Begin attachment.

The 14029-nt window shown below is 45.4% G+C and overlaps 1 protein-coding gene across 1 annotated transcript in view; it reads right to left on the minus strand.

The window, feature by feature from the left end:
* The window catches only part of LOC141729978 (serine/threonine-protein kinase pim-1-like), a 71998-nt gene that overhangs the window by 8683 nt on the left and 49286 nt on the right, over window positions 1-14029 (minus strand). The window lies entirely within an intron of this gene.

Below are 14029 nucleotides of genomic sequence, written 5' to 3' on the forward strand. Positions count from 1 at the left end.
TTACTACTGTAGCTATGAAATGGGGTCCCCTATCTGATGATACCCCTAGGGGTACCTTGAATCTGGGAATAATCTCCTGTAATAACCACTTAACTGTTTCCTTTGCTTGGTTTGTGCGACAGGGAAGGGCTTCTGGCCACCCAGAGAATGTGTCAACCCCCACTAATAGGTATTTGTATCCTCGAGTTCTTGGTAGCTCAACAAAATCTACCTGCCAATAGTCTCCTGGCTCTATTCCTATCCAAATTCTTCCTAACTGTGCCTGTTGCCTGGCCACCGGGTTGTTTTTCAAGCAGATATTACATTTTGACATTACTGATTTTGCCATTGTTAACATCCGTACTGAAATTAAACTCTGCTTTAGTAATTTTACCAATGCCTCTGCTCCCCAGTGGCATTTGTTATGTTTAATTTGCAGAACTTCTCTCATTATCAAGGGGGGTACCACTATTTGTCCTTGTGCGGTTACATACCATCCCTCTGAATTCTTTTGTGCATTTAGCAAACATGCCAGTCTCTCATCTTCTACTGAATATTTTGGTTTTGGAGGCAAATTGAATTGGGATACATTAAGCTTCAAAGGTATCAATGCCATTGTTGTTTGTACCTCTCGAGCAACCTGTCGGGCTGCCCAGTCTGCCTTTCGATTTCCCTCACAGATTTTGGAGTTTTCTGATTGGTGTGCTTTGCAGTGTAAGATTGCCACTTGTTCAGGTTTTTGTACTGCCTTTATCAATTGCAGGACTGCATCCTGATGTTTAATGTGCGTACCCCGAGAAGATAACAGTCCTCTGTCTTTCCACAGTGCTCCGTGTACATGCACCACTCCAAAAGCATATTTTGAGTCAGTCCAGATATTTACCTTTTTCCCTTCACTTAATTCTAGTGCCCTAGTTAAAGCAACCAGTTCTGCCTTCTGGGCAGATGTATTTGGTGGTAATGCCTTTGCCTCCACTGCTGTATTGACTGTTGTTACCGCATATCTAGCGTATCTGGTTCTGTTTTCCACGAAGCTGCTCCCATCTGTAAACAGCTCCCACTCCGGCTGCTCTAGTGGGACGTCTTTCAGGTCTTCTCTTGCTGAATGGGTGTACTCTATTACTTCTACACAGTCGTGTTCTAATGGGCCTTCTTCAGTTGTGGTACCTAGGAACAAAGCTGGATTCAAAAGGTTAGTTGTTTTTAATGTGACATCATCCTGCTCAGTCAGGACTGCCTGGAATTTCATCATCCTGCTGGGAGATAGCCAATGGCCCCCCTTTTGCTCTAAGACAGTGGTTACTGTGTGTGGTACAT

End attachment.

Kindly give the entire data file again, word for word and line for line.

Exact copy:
The 14029-nt window shown below is 45.4% G+C and overlaps 1 protein-coding gene across 1 annotated transcript in view; it reads right to left on the minus strand.

The window, feature by feature from the left end:
* The window catches only part of LOC141729978 (serine/threonine-protein kinase pim-1-like), a 71998-nt gene that overhangs the window by 8683 nt on the left and 49286 nt on the right, over window positions 1-14029 (minus strand). The window lies entirely within an intron of this gene.

Below are 14029 nucleotides of genomic sequence, written 5' to 3' on the forward strand. Positions count from 1 at the left end.
TTACTACTGTAGCTATGAAATGGGGTCCCCTATCTGATGATACCCCTAGGGGTACCTTGAATCTGGGAATAATCTCCTGTAATAACCACTTAACTGTTTCCTTTGCTTGGTTTGTGCGACAGGGAAGGGCTTCTGGCCACCCAGAGAATGTGTCAACCCCCACTAATAGGTATTTGTATCCTCGAGTTCTTGGTAGCTCAACAAAATCTACCTGCCAATAGTCTCCTGGCTCTATTCCTATCCAAATTCTTCCTAACTGTGCCTGTTGCCTGGCCACCGGGTTGTTTTTCAAGCAGATATTACATTTTGACATTACTGATTTTGCCATTGTTAACATCCGTACTGAAATTAAACTCTGCTTTAGTAATTTTACCAATGCCTCTGCTCCCCAGTGGCATTTGTTATGTTTAATTTGCAGAACTTCTCTCATTATCAAGGGGGGTACCACTATTTGTCCTTGTGCGGTTACATACCATCCCTCTGAATTCTTTTGTGCATTTAGCAAACATGCCAGTCTCTCATCTTCTACTGAATATTTTGGTTTTGGAGGCAAATTGAATTGGGATACATTAAGCTTCAAAGGTATCAATGCCATTGTTGTTTGTACCTCTCGAGCAACCTGTCGGGCTGCCCAGTCTGCCTTTCGATTTCCCTCACAGATTTTGGAGTTTTCTGATTGGTGTGCTTTGCAGTGTAAGATTGCCACTTGTTCAGGTTTTTGTACTGCCTTTATCAATTGCAGGACTGCATCCTGATGTTTAATGTGCGTACCCCGAGAAGATAACAGTCCTCTGTCTTTCCACAGTGCTCCGTGTACATGCACCACTCCAAAAGCATATTTTGAGTCAGTCCAGATATTTACCTTTTTCCCTTCACTTAATTCTAGTGCCCTAGTTAAAGCAACCAGTTCTGCCTTCTGGGCAGATGTATTTGGTGGTAATGCCTTTGCCTCCACTGCTGTATTGACTGTTGTTACCGCATATCTAGCGTATCTGGTTCTGTTTTCCACGAAGCTGCTCCCATCTGTAAACAGCTCCCACTCCGGCTGCTCTAGTGGGACGTCTTTCAGGTCTTCTCTTGCTGAATGGGTGTACTCTATTACTTCTACACAGTCGTGTTCTAATGGGCCTTCTTCAGTTGTGGTACCTAGGAACAAAGCTGGATTCAAAAGGTTAGTTGTTTTTAATGTGACATCATCCTGCTCAGTCAGGACTGCCTGGAATTTCATCATCCTGCTGGGAGATAGCCAATGGCCCCCCTTTTGCTCTAAGACAGTGGTTACTGTGTGTGGTACAT